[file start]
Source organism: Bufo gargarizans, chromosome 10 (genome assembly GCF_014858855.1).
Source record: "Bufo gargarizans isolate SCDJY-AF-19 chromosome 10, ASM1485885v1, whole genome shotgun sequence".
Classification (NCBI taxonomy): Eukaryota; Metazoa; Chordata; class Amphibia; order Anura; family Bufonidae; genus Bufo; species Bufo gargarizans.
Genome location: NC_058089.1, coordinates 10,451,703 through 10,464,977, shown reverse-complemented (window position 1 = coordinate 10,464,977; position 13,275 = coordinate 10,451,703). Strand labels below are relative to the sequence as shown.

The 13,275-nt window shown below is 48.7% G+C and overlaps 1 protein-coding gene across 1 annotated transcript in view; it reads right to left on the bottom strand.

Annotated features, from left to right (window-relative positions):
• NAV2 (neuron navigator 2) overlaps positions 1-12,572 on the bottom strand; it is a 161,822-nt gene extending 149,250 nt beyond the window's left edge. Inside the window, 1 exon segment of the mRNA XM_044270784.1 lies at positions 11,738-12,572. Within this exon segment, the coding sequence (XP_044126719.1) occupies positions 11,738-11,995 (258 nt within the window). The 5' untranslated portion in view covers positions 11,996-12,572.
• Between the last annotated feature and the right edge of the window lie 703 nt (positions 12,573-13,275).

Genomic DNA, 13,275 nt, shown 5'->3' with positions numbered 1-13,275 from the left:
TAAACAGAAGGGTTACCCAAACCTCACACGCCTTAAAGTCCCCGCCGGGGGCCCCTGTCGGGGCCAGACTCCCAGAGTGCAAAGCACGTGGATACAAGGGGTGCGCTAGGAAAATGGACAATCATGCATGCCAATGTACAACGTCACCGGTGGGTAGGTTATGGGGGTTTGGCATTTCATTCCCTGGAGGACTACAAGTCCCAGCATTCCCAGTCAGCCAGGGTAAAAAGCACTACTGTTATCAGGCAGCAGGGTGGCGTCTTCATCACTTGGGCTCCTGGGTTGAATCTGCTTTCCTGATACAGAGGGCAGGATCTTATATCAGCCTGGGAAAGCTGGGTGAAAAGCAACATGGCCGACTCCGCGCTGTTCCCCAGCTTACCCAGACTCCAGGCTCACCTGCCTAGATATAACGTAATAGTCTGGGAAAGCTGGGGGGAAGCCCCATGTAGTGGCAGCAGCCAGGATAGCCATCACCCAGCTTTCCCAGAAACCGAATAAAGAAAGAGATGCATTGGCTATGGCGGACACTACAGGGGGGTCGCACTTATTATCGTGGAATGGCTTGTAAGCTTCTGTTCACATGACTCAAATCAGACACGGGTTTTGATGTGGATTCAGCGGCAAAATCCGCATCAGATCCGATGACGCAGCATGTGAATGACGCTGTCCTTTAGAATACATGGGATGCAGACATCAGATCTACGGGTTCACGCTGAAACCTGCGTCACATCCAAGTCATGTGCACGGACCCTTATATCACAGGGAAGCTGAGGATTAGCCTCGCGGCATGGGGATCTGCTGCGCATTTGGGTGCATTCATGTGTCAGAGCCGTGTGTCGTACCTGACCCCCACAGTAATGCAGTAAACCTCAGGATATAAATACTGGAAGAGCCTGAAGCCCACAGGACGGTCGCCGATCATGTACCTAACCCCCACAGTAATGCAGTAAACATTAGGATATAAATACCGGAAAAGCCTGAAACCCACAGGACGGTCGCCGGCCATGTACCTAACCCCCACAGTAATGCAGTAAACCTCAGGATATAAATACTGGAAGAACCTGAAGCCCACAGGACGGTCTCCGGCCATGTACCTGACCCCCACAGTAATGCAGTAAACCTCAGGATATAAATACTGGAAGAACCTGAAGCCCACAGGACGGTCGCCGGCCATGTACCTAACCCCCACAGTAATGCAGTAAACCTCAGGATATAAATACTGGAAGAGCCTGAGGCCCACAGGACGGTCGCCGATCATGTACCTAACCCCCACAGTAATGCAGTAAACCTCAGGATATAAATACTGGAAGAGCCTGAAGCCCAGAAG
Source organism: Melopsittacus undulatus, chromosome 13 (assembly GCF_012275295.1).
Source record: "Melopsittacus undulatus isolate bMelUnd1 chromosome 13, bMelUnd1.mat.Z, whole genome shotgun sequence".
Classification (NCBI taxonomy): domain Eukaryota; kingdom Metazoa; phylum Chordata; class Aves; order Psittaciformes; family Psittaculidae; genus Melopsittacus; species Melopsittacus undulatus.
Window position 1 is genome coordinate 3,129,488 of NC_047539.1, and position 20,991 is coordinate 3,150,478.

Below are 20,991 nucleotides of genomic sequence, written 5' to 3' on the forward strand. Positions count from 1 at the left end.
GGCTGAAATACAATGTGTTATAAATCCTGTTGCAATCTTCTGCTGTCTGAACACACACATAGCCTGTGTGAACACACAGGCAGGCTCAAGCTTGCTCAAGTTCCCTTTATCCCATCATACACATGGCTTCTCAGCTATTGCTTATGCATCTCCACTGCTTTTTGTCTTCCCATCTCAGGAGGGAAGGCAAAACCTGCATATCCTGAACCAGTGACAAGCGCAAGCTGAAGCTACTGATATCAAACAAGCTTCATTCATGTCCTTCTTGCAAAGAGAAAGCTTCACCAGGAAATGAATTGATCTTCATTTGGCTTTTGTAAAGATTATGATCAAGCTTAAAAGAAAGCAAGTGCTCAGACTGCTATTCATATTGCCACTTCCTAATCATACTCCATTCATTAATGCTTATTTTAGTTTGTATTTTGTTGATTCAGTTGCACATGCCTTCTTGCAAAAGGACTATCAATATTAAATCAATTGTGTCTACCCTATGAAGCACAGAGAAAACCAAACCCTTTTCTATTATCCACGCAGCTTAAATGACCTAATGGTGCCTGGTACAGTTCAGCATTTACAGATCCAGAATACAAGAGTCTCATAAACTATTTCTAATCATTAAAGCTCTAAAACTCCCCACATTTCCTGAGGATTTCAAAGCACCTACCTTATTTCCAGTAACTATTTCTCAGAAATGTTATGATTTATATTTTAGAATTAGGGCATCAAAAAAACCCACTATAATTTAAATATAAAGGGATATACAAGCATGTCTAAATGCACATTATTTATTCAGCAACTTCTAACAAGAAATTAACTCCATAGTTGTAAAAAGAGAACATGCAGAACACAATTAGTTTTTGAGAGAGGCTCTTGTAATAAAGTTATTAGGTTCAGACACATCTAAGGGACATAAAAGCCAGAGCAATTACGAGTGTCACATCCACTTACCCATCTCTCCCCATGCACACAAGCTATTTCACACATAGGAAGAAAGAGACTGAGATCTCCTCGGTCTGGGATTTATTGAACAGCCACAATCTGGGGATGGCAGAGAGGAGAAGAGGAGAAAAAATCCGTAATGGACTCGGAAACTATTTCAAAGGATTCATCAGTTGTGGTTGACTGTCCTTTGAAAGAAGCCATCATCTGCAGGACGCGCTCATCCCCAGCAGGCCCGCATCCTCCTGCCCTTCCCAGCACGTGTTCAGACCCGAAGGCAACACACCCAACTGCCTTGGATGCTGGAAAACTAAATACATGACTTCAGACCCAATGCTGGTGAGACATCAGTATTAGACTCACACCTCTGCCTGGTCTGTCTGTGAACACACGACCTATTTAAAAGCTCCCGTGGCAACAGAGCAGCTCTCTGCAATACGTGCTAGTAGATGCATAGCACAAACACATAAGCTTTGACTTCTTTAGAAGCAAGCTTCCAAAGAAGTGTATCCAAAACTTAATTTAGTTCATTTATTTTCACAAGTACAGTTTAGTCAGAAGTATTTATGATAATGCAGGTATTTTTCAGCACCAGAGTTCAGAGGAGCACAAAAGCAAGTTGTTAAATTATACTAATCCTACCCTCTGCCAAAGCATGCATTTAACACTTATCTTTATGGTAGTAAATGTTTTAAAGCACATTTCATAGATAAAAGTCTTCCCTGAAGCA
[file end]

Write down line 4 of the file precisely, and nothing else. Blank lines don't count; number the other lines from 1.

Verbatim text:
Genome location: NC_058089.1, coordinates 10,451,703 through 10,464,977, shown reverse-complemented (window position 1 = coordinate 10,464,977; position 13,275 = coordinate 10,451,703). Strand labels below are relative to the sequence as shown.